Government efforts to rescue the commercial paper market kicked into full gear last week, as two Federal Reserve-sponsored programs got a jump-start.
The Commercial Paper Funding Facility (CPFF), which is aimed at offering a liquidity backstop to U.S. commercial paper issuers, was launched on Monday. General Electric Co., the country's largest issuer of commercial paper, GMAC and American Express were all in the news as the first companies to take advantage of the facility.
By the third day of operations, the CPFF hit $144.7 billion. However, the Fed did not reveal the number of firms that were selling their short-term debt to the facility and nor did it disclose their names.
CPFF's commencement was welcomed by ABCP players. Participants have waited for this program to bring back longer-term investors to an asset-backed commercial paper sector that had virtually become an overnight market.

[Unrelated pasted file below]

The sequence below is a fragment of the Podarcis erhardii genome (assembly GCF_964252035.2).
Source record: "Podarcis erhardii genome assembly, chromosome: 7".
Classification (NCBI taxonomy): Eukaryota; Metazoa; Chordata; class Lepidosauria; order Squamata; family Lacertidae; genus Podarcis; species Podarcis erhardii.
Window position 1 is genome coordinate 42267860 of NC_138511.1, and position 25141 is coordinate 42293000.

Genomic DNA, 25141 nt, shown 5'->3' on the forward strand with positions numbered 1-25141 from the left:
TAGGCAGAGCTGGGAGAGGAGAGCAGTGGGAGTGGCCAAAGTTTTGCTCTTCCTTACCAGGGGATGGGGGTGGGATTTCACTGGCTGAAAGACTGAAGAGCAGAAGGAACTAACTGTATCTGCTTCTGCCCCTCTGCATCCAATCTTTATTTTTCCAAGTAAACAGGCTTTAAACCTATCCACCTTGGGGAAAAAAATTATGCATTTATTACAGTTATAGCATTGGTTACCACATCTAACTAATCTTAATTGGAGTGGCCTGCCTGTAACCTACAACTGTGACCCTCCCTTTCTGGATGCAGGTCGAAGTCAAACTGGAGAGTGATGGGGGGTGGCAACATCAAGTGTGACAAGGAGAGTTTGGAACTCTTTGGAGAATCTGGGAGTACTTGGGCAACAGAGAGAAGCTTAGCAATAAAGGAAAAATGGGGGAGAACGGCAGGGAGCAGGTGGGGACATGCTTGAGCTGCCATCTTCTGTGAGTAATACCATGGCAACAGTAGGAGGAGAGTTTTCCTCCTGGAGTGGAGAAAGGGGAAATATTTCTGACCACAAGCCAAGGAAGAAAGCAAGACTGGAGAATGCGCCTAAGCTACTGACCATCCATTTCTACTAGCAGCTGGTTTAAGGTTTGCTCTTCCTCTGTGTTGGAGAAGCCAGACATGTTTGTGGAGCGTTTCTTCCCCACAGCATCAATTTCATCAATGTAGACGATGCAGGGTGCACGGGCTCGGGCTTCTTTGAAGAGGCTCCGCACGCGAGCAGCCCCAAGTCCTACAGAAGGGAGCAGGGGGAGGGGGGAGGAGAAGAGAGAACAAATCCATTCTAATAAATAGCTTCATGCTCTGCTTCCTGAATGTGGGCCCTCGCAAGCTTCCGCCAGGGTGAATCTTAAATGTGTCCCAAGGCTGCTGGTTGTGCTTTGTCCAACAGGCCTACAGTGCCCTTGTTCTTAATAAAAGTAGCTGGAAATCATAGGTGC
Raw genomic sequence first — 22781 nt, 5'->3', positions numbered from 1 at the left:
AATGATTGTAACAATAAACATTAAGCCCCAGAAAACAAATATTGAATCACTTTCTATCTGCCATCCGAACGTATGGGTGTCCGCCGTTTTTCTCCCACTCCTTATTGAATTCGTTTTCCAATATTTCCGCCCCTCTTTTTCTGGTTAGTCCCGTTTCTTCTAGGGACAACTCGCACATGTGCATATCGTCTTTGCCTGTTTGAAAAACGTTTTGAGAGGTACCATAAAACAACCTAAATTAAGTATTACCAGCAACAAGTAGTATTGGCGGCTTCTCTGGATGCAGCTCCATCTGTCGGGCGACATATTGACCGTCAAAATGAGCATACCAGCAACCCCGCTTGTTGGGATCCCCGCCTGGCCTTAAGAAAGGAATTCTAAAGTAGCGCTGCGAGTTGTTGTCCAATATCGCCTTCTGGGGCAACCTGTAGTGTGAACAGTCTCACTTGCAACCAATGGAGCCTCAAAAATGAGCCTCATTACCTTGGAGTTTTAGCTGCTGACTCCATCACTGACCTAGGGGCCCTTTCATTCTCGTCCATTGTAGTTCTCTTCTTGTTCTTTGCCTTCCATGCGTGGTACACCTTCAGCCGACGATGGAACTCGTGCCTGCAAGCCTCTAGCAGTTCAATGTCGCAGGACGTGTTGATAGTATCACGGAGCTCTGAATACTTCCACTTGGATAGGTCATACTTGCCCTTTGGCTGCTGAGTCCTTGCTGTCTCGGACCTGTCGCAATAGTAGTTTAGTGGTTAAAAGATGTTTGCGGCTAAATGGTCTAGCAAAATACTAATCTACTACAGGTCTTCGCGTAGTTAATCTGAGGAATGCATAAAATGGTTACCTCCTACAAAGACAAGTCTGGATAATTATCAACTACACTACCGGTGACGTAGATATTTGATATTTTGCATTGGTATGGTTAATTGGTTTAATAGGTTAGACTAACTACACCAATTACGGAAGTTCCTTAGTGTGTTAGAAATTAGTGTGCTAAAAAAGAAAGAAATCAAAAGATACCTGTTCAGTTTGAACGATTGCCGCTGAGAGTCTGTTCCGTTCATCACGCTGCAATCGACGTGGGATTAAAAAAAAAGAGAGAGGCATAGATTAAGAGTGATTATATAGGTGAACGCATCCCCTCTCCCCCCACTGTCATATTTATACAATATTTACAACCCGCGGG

By midweek, observers said that they had seen some extension of maturities by ABCP investors, but not as much as they had initially hoped. They acknowledged, however, that it was too early to tell how investors would react to CPFF.
Meanwhile, another Fed initiative, the Money Market Investor Funding Facility (MMIFF), which was announced the previous week, was also in the news. Fitch Ratings said that it expects to rate five money market investor funding facility-related ABCP programs.